Sigurdsson, Haraldur (1970) The petrology and chemistry of the Setberg volcanic region and of the intermediate and acid rocks of Iceland. Doctoral thesis, Durham University.
The tertiary to Mid-Quaternary Setberg volcano in western Iceland consists of two centres. The northern, Centre 1 is tholeiitic and defined by cone sheets, a caldera and a gabbro intrusion. The southern, Centre 2 is chemically transitional between a tholeiitic and an alkalic basalt series, and contains a cone sheet swarm, gabbroic ring features and a major granophyric cone sheet. Each centre can be related to a minor magmachamber at a depth of 2-3 km. General hydrothermal alteration around both centres has resulted in aureoles of epidotization and the development of greenstones, containing garnet in the central areas. Late-Quaternary volcanism in the Setberg area has produced an alkalic basalt succession, ranging from alkalic olivine baalts to benmoreites. This activity is related to the E-W Snaefellsnes volcanic zone and its causes are explained in terms of Icelandic plate tectonics. The tholeiitic seies of centre 1, form a differentiated sequence from olivine tholeiites to rhyolites, contaning a Ca-poor pyroxene and augite in the basic and intermediate rocks, and a large compositional interval devoid of olivine. Plagioclase is the sole feldspar phase. The transistional series of Centre 2 is olivine-bearing throughout, with augite and rare phenocrysts of orthopyroxene in the basalts. Two lineages of differentiated rocks of this series are typified either by iron-enrichment (to icelandites) or by alkali enrichment (to rhyodacites and alkalic-rhyolites). The latter contains anorthoclase and potassic oligoclase or sanidine, as well as sodic pyroxene. Rocks of the alkalic series are olivine and pyroxene-bearing, with anorthoclase appearing in the benmoreites, while phlogopite and hornblende have been found in some of the lavas. Apatite occurs as a phenocryst in members of both the transitional and alkalic series. The origin of the transitional basalt magma is discussed according to two hypotheses. Its formation is accounted for by solidification from above in a magma reservoir of great vertical dimensions, leading, to confinement of the magma to depths where orthopyroxene replaces olivine on the liquidus, resulting in a trend towards undersaturation. The chemistry of the Late-Quaternary alkalic basalts of Setberg and Snaefeilsnes is related to magma generation at greater depths than in the case of the tholeiitic basalts of the Icelandic central volcanic zone. The volume, bimodal distribution and diversity of acid and intermediate magmas in Iceland are discussed. The high proportion of acid to basic volcanic rocks in eastern Iceland is contrasted with 3-4% in the rest of the country. Two types of acid centres are identified: centres of Thingmuli type, where tholeiitic basalts are associated with low-alkalic rhyolites; and alkalic centres, containing comendites, quartz- trachytes, alkalic-rhyolites and associated alkalic basalts or transitional basalts. Peralkaline acid rocks are identified and described from Iceland for the first time. Their genesis is discussed and related to fractionation from alkalic-rhyolites and trachytes by the "plagioclase effect". No evidence has been unearthed in this study which contravenes the hypothesis that the Icelandic acid rocks are a product of fractionation from basic magma.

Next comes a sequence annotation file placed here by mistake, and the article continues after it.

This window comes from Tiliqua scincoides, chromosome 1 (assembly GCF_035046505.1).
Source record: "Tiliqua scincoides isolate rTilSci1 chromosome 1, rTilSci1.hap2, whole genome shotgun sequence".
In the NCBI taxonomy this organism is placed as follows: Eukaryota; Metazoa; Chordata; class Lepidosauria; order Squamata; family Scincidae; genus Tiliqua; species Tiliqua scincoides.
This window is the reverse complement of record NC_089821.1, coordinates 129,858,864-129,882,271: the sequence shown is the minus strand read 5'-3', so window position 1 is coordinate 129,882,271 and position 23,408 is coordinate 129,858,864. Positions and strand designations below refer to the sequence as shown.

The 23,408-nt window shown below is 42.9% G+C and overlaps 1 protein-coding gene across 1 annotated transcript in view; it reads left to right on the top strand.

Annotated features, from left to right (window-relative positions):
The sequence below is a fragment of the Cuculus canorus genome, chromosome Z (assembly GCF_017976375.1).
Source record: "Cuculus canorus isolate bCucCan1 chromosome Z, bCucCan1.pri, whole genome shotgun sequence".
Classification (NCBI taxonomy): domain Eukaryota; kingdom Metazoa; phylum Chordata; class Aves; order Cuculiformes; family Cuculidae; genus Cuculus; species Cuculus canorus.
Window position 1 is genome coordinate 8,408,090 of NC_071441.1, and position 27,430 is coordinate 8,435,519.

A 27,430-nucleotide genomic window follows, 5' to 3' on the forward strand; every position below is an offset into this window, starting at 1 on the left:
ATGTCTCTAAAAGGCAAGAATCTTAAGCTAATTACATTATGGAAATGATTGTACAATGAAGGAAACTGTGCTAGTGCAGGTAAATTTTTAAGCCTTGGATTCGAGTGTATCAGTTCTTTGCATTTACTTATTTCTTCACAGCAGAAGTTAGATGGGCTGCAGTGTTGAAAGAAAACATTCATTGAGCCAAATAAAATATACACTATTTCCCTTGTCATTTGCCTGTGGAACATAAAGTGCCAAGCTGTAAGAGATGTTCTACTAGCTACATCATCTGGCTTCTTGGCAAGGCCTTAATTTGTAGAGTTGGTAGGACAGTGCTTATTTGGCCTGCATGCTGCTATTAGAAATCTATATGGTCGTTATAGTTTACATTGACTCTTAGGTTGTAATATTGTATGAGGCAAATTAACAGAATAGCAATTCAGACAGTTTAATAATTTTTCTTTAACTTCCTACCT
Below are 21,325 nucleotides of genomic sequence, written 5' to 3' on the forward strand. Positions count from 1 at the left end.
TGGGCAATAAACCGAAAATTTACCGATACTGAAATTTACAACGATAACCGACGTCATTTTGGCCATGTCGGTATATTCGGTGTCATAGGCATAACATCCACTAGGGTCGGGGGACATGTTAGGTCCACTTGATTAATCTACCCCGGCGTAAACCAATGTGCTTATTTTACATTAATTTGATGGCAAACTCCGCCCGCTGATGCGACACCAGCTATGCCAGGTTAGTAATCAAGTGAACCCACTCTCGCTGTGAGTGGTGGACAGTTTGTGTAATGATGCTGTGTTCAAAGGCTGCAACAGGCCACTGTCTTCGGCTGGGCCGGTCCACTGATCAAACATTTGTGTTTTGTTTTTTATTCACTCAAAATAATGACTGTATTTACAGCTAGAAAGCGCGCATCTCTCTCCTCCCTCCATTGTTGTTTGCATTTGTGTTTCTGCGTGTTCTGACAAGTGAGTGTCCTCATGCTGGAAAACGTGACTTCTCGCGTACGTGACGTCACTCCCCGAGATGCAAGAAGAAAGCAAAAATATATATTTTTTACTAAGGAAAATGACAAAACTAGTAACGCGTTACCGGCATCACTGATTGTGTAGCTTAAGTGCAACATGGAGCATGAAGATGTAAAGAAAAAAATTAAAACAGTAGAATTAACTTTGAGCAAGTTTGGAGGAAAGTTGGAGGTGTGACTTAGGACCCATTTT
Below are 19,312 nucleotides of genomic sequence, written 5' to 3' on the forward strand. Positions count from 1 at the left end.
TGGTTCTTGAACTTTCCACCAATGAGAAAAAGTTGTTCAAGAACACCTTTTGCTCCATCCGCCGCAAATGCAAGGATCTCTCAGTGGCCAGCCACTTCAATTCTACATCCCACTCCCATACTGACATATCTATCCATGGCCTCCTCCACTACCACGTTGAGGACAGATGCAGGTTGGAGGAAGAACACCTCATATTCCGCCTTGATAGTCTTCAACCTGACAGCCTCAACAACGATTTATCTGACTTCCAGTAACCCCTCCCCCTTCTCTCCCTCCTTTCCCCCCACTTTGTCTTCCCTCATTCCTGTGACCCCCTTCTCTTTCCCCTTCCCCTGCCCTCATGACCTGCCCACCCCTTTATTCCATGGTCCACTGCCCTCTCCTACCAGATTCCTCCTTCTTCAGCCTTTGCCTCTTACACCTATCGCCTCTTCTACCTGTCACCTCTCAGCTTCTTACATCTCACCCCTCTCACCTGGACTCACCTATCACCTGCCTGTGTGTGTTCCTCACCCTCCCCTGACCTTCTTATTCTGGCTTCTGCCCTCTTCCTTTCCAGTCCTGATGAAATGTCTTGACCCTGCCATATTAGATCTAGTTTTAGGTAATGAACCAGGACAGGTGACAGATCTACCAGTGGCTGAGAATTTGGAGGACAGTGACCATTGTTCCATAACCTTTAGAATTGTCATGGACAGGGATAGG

|Item Type:||Thesis (Doctoral)|
|Award:||Doctor of Philosophy|
|Copyright:||Copyright of this thesis is held by the author|
|Deposited On:||13 Nov 2013 16:19|